Business Beat: Intellectual Property Options for Protecting your Ideas in Growing your Business
Yesterday, local innovators, entrepreneurs, students, and startups were treated to a free seminar on intellectual property protection. The event was sponsored by APEX at the Medicine Hat College. The two-day program featured a main presentation as well as individual meetings during which individuals were given the opportunity to meet one-on-one with intellectual property lawyers and patent agents.
The featured guest and mainstage presenters were Dan Polonenko, PhD and Jeff Coles. Dr. Polonenko is a principal and patent agent in the Calgary office of Gowling WLG. Mr. Coles, also with Gowling WLG, is a lawyer, trademark agent and patent agent.
The speakers described several options available to protect new ideas and improvements as businesses go through the processes of scaling and incorporating these innovations into commercial products and services.
In addition to filing one or more patent applications, it was emphasized that companies should consider “branding” ideas and improvements with a name and/or logo/slogan that is easy to remember and will become quickly associated with commercial activities.
Branding can be accomplished in two ways. The first is by filing one or more trademark applications and the second is by filing copyright registrations to protect brand names, designs, and slogans. For example, trademark applications can be filed to protect the name given to a product or service (i.e., a “word mark”). Trademark applications can also be filed to protect a logo or slogan that has a unique design element and/or colour combinations (i.e., a “design mark”).
Although anyone can file a trademark application by following the instructions on the Canadian Intellectual Property Office (CIPO) website, it is usually more cost-effective and timely to have a registered trademark agent handle the application preparation, filing, prosecution, and registration processes.
If you intend to protect a “word mark” or “design mark,” a superscripted “TM” should be inserted at the immediate right end of the mark. The “TM” will make it clear to the marketplace that the mark is being used as an unregistered trademark. After CIPO has allowed an application for a trademark for the mark, a superscripted ¨ symbol may then be placed next to the mark to signify that it has been approved and registered by CIPO.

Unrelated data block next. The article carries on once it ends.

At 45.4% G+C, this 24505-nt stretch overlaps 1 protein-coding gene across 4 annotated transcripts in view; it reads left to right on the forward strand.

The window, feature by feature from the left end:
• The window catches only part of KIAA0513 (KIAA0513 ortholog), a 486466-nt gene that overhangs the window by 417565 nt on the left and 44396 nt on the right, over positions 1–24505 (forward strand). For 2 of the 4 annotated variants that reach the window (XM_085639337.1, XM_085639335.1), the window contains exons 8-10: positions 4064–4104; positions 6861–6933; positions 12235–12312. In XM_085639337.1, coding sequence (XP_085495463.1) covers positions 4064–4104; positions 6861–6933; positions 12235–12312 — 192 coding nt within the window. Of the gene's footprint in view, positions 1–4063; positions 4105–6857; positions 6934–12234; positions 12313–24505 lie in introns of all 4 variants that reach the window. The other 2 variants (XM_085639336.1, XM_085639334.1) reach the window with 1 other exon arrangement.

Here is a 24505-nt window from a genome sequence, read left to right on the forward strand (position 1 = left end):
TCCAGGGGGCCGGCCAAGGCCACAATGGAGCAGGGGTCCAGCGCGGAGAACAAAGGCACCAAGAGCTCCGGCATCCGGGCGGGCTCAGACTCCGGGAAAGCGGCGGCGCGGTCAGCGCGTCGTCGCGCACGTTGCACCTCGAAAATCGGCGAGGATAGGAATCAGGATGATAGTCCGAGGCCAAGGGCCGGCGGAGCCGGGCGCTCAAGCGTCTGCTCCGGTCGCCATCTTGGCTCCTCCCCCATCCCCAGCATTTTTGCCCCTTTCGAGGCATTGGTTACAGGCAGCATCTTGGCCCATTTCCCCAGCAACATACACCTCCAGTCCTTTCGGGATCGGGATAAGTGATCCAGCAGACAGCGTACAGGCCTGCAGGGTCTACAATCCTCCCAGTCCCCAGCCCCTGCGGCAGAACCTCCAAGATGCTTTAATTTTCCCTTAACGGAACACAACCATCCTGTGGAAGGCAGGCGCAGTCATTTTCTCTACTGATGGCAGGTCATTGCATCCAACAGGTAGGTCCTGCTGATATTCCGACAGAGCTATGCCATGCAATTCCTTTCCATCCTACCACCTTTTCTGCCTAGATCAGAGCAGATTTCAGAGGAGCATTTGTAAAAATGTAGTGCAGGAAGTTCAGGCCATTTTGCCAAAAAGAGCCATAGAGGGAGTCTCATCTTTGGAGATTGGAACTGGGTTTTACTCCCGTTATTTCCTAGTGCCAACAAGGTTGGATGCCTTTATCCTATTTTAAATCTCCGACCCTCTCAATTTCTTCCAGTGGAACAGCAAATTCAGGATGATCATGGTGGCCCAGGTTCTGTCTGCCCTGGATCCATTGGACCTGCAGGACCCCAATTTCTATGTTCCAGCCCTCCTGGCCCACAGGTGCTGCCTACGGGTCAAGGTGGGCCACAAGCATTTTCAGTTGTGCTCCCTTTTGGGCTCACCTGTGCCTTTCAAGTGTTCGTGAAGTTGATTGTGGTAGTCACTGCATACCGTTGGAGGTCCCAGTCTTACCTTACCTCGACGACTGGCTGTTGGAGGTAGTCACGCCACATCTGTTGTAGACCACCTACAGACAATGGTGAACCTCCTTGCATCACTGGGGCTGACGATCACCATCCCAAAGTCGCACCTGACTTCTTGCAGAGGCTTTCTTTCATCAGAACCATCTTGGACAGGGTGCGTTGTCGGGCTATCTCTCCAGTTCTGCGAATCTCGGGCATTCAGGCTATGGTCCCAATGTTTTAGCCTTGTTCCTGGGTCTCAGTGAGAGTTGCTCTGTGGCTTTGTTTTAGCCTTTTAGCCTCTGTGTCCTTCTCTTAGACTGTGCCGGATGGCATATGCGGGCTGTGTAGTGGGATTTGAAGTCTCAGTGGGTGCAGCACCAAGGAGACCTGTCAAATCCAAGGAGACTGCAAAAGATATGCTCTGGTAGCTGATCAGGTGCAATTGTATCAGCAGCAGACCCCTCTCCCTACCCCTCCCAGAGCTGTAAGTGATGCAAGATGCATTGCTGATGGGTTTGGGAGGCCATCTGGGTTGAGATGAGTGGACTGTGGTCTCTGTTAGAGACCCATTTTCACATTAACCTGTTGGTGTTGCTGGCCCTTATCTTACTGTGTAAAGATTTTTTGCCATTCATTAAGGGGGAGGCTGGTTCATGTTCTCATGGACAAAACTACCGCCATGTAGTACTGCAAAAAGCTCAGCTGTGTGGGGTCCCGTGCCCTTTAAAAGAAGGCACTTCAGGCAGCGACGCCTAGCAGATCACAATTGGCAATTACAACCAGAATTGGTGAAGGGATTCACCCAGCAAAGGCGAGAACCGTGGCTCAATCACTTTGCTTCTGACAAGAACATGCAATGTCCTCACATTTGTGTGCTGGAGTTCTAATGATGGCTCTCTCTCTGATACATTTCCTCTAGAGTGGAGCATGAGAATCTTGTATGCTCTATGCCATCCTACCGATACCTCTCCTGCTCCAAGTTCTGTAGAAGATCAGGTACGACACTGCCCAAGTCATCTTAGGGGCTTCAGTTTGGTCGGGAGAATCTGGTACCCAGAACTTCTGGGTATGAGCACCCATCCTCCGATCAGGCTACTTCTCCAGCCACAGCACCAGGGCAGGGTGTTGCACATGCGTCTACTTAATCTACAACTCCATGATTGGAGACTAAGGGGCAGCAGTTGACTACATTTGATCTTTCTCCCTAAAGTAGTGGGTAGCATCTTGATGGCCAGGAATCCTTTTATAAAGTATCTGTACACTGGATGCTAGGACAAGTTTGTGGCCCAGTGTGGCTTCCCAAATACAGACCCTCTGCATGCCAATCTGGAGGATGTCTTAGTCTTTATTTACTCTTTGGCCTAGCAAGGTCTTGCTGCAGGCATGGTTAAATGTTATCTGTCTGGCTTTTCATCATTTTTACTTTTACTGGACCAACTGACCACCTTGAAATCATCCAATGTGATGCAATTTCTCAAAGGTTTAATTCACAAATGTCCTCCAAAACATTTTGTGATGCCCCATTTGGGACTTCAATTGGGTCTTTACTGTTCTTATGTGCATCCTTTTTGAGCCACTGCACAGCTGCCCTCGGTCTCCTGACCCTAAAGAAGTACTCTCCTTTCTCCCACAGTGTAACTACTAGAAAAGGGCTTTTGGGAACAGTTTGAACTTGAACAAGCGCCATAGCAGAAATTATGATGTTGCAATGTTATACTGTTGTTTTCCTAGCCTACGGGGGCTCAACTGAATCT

Copyright registrations protect visual and written works. Both can be used to protect the content and design of logos and slogans. The process of filing a copyright registration through the CIPO website is simple, inexpensive ($50 for each copyright application), and easy for anyone to do. Note that the developer of a word mark, slogan or logo is legally entitled to place the superscripted © symbol immediately to the right end of the word mark, slogan or logo.
Securing the allowance of a patent application and its subsequent grant as a legally enforceable patent was once a long, drawn-out process. It typically took between three to five years to navigate. However, recent changes in the procedural rules and available options have made it possible to accelerate and fast-track the examination of a patent application. In several cases, during the past two years, the patent agents at Gowling WLG have been able to secure patent allowances within 5-9 months of filing the application with CIPO. The process requires concurrently filing (i) a Request for Examination of the application, (ii) a Request for Accelerated Examination under Patent Rule 28, and (iii) a Request for publication of the application. CIPO will typically issue their first office action within 2-4 months of receiving the application and requests. It should be noted that the costs for fast-tracking an application will be about the same as the previous process, but the costs will be compressed from a 3-5-year period to a 3-9-month period. The fast-tracking process is particularly useful if you are concerned that a competitor may try to scoop your invention, and you want to be in a position to promptly enforce your rights.
In summary, a good strategy to protect your ideas and improvements is to combine branding through trademarking and copyright registration, in addition to patent protection.
If you would like more information on these strategies and processes, contact the Gowling WLG office at (403) 298-1000.
APEX Alberta will host another free business training program on Feb. 27, 2019 in Medicine Hat. This session is entitled, “What you need to know about employment law for 2019.” For registration information, please visit the following link: https://2019employmentlaws.eventbrite.ca
Community Futures Entre-Corp has been supporting small business since 1988. We provide the tools and guidance you need to run your business. For more information about our programs and how we can connect you with helpful resources, please call Community Futures at 403-528-2824.
Elizabeth Blair is the regional innovation network coordinator for APEX Alberta. APEX Alberta has programs to help support the growth of innovative and technologically-oriented businesses in Southeast Alberta. APEX Alberta is a collaborative initiative between three core service providers: Community Futures Entre-Corp, Medicine Hat College and Alberta Innovates.